Home Feature Day 1 at the Spring Tide Music Festival in Uxbridge, ON

Day 1 at the Spring Tide Music Festival in Uxbridge, ON


It’s my first time at the Uxbridge Music Hall, and it’s a gorgeous old venue with a semi-circular balcony in a town hall style that holds about 300 people. It’s go great sound, great sightlines, and it’s packed full for the opening night concert of the Springtide Music Festival.

Alannah Kemp kicked off the night with solo electric guitar and voice, an earthy nature girl with funny, quirky banter. Her voice ranges from sweet and gentle to a more urgent tone, and she uses her falsetto beautifully. Songs like “Howling” and “Reckless” were impressive, the former of which included a very enjoyable audience howl-along. Her self-deprecating wit is utterly charming and had the audience rooting for her from the start. Her phone rang in the middle of a song – her ringtone is lovely, chirping birds – but she gamely incorporated it into the performance, turning the error to her advantage (as she often does). It was very satisfying to discover a talent you haven’t seen before; I’ll be keeping an eye out for her moving forward.

Alannah was followed by force of nature Mimi O’Bonsawin, a powerful singer-songwriter who embraces both her Franco-Ontarian and Abenaki roots. Supported throughout her set by background sound-pads from her looper machine, she opened with a riveting vocal piece, “The River,” that pays tribute to “the dawn of my people.” Right from the get-go, her drummer (and life partner), Ryan Schurman, showed the remarkable power, ease, groove, and sense of feel with which he plays, not unlike Daniel Lanois’ consistent drummer of choice, Brian Blade. Mimi has such a clear, resonant voice, occasionally going to vibrato but always controlled – the effect is there when she wants it.

Mimi offered audience members free tomato plant seedlings (she had too many in her garden) from a table at the back of the hall, then offered a great reading of “I Wish I Was A Farmer.” A lively rendition of the Francophone song “Elle Danse” had the crowd clapping along and howling. She played “Here’s to The Women,” which served not only to highlight those in her life, but to celebrate the fact that this opening-night concert of Springtide 2024 was an all-female bill – especially important and valuable, considering the recent report of female under-representation in the Canadian music industry. Mimi played a fresh new song, “Steady,” and plucked a small harp for “Dreamwalker,” a haunting, magical appreciation of the value of dreams that reminded me of the lush sound of Kate Bush. Still on the harp, solo, she played a sad, sweet Francophone song for a loved one who’s passed away, then closed with the upbeat and uplifting “I Am Alive” and “Worthy.” Mimi O’Bonsawin – an earth mother of the highest order.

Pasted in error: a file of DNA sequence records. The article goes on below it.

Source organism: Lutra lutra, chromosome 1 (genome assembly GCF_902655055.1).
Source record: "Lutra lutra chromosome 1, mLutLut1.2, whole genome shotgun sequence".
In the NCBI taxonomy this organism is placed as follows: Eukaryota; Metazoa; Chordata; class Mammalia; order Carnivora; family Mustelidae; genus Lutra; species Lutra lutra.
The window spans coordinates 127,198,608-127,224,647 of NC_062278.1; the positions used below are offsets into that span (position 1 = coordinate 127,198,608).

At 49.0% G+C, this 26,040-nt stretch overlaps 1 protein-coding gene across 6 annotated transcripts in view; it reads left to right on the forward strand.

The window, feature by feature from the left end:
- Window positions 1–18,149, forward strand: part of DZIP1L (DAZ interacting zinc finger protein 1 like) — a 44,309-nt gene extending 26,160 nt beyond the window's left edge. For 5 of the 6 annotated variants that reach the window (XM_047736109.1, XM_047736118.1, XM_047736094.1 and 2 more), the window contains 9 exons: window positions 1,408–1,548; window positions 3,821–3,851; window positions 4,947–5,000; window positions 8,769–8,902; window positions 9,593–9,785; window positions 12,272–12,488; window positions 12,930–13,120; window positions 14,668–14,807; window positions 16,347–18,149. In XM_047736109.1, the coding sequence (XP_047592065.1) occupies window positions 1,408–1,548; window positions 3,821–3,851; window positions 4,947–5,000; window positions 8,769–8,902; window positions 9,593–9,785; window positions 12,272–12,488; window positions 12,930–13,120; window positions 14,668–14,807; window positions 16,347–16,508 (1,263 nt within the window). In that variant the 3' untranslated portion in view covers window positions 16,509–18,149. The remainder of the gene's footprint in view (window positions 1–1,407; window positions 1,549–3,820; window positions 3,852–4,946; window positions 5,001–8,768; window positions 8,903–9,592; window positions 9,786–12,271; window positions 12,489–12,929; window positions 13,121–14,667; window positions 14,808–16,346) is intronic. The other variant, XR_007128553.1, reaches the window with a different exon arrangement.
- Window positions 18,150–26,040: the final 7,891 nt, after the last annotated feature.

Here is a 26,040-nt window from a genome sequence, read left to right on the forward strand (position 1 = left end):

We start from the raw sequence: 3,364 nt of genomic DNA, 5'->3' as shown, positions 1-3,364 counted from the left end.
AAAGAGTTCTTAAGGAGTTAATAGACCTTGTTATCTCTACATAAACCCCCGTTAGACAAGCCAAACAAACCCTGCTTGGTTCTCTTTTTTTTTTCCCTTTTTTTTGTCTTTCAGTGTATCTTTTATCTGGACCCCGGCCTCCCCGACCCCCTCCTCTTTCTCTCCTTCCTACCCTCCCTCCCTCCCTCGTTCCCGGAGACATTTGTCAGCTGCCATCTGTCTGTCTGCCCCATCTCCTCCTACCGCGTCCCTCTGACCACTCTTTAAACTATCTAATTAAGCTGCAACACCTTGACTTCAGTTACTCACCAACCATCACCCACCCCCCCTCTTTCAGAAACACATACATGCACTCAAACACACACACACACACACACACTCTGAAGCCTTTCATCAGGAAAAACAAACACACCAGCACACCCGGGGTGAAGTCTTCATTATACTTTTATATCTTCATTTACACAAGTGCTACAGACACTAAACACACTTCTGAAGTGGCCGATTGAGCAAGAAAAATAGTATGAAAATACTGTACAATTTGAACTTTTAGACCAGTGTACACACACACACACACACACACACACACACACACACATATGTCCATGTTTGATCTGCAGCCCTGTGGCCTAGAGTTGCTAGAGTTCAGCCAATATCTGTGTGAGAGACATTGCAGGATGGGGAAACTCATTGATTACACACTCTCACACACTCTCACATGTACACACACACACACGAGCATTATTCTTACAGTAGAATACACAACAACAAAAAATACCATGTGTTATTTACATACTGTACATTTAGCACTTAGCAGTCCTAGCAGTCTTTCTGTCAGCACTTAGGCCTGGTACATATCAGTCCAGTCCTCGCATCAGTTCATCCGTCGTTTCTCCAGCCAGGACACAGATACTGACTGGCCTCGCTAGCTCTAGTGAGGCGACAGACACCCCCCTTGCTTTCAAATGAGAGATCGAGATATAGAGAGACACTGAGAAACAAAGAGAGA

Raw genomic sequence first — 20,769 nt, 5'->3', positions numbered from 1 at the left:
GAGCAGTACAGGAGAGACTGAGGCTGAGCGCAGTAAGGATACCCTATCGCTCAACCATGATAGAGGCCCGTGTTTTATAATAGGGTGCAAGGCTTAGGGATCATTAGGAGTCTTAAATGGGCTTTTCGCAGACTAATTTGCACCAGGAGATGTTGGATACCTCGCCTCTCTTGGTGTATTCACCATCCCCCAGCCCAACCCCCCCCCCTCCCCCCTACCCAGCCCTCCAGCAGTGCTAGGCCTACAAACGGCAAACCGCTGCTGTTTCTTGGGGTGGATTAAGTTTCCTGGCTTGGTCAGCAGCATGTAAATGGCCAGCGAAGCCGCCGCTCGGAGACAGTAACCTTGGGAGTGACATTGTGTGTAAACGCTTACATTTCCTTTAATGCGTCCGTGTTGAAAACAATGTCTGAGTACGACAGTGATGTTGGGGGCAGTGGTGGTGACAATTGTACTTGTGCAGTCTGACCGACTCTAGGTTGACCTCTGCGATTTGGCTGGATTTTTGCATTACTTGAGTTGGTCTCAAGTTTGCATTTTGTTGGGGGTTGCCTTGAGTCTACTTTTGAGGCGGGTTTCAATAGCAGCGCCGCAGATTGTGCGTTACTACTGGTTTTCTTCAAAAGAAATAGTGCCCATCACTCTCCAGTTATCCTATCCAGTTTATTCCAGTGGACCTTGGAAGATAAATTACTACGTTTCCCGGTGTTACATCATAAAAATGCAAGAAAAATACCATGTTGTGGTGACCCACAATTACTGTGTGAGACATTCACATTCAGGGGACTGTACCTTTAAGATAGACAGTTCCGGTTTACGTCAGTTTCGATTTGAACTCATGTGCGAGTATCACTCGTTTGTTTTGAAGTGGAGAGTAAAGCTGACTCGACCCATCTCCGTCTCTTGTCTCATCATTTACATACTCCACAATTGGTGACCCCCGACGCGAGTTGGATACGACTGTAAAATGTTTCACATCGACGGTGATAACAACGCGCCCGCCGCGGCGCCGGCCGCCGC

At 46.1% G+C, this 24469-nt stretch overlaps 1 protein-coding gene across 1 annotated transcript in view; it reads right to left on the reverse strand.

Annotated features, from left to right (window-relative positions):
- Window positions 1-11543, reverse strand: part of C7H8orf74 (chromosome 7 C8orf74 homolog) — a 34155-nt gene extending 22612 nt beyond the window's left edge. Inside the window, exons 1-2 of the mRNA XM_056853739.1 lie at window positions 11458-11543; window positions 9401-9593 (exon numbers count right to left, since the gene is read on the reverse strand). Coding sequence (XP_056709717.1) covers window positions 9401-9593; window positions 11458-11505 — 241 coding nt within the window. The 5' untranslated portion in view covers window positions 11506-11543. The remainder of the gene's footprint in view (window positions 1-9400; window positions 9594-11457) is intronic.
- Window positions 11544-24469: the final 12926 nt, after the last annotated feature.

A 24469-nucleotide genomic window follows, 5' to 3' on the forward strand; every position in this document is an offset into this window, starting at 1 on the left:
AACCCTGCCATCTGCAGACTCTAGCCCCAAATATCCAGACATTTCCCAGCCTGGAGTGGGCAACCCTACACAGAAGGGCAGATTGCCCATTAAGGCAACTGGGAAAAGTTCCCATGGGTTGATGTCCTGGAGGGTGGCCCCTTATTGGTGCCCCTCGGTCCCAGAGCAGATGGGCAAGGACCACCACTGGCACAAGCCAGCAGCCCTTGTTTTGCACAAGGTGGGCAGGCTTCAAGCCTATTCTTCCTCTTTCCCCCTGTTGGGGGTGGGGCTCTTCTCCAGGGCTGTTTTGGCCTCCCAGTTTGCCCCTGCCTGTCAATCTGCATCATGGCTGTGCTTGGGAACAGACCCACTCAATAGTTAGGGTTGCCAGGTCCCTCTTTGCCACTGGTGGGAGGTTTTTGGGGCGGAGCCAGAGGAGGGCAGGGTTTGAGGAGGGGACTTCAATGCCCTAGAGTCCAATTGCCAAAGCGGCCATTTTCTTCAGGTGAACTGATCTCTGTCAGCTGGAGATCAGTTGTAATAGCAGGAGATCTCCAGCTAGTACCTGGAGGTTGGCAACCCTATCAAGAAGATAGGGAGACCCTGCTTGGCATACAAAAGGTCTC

Headlining the show, The Good Lovelies provided the superb three-part harmonies that live up to their name – both good and lovely. Because they’re almost at the end of a long-awaited Ontario tour, they were tight and polished, singing and playing everything with confidence, strength and a great sense of dynamics – and well-developed between-song humour. Multi-instrumentalists, who between them play acoustic guitar, electric guitar, bass, keyboard, banjo and percussion, they know how to switch it up from song to song to keep everything fresh.

“Kiss Me in the Kitchen” and “Lie Down” lightly but exquisitely captured the physical longing for one’s romantic partner. The tender, heart-rending “Baby I” mourned the demise of an almost-good-enough-to-last relationship with a life partner. “Sleep the Morning Away” was a sweet and lazy ode to the morning after gladly being up all night. “Wilderness” was a rare kind of love song about trying to stay wild within the boundaries of a romance. “I Should Tell You More” was inspired by needing some time together to connect, away from the children in one’s family.

Twice, the trio bravely broke the set down to unplugged performances without any microphones or amplification. The first time was for their take on the traditional song ”Wayfaring Stranger,” adapted from the Johnny Cash version, which was mesmerizing. The second time was for the encore, a funny, charming, a cappella version of a 1926 Louis Armstrong novelty single, “Heebee Jeebees,” which showed off their incredible skills as singers and especially as vocal arrangers.

The Lovelies’ stage patter was very entertaining and often hilarious. To introduce the life-partner-positive “I See Gold,” they mentioned spending two weeks at the late Stuart McLean’s house (the trio were regulars on his CBC radio show The Vinyl Café) to write and came up with the song after “watching a lot of Ted Lasso.” The Lovelies’ Kerri Ough talked about the band taking their picture in front of a Spotify electronic billboard of their image at Dundas Square in Toronto; her dad, something of a luddite, asked for an 8-by-10 print of it. So, he has a print photo of an online photo of the group standing in front of an electronic photo. Her fellow Lovely Carlone Brooks then said, “We should take a photo of him holding the photo… complete the circle!” Kerri mentioned that the Lovelies discovered that one of their songs was being used for a dog training video in Germany. That got the audience laughing. Then she said the song is called “Lie Down.” That got bigger laughs. Then she said, “I wrote it for my husband,” and the crowd roared.

All in all, it was a great first night. I’m looking forward to the rest of the weekend.


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